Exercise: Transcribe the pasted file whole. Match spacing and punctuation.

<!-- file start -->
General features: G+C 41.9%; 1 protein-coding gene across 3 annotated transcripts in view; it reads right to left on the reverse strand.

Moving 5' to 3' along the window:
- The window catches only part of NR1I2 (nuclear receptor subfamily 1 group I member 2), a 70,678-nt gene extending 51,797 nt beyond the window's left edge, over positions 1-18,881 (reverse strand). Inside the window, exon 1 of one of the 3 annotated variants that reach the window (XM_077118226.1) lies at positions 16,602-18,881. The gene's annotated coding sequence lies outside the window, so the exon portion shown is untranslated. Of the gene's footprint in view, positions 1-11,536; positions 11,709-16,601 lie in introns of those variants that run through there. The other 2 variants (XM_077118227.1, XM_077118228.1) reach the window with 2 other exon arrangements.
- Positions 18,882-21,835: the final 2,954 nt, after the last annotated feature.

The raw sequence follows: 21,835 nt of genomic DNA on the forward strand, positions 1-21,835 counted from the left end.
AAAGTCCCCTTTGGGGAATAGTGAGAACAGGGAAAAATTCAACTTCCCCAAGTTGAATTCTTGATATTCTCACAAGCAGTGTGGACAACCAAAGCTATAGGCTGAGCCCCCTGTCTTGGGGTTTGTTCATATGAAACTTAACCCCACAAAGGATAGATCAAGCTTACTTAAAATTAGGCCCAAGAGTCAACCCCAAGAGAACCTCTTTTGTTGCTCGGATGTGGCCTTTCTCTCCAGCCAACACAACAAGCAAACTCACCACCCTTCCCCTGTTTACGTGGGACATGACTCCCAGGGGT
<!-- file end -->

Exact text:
General features: G+C 41.9%; 1 protein-coding gene across 3 annotated transcripts in view; it reads right to left on the reverse strand.

Moving 5' to 3' along the window:
- The window catches only part of NR1I2 (nuclear receptor subfamily 1 group I member 2), a 70,678-nt gene extending 51,797 nt beyond the window's left edge, over positions 1-18,881 (reverse strand). Inside the window, exon 1 of one of the 3 annotated variants that reach the window (XM_077118226.1) lies at positions 16,602-18,881. The gene's annotated coding sequence lies outside the window, so the exon portion shown is untranslated. Of the gene's footprint in view, positions 1-11,536; positions 11,709-16,601 lie in introns of those variants that run through there. The other 2 variants (XM_077118227.1, XM_077118228.1) reach the window with 2 other exon arrangements.
- Positions 18,882-21,835: the final 2,954 nt, after the last annotated feature.

The raw sequence follows: 21,835 nt of genomic DNA on the forward strand, positions 1-21,835 counted from the left end.
AAAGTCCCCTTTGGGGAATAGTGAGAACAGGGAAAAATTCAACTTCCCCAAGTTGAATTCTTGATATTCTCACAAGCAGTGTGGACAACCAAAGCTATAGGCTGAGCCCCCTGTCTTGGGGTTTGTTCATATGAAACTTAACCCCACAAAGGATAGATCAAGCTTACTTAAAATTAGGCCCAAGAGTCAACCCCAAGAGAACCTCTTTTGTTGCTCGGATGTGGCCTTTCTCTCCAGCCAACACAACAAGCAAACTCACCACCCTTCCCCTGTTTACGTGGGACATGACTCCCAGGGGT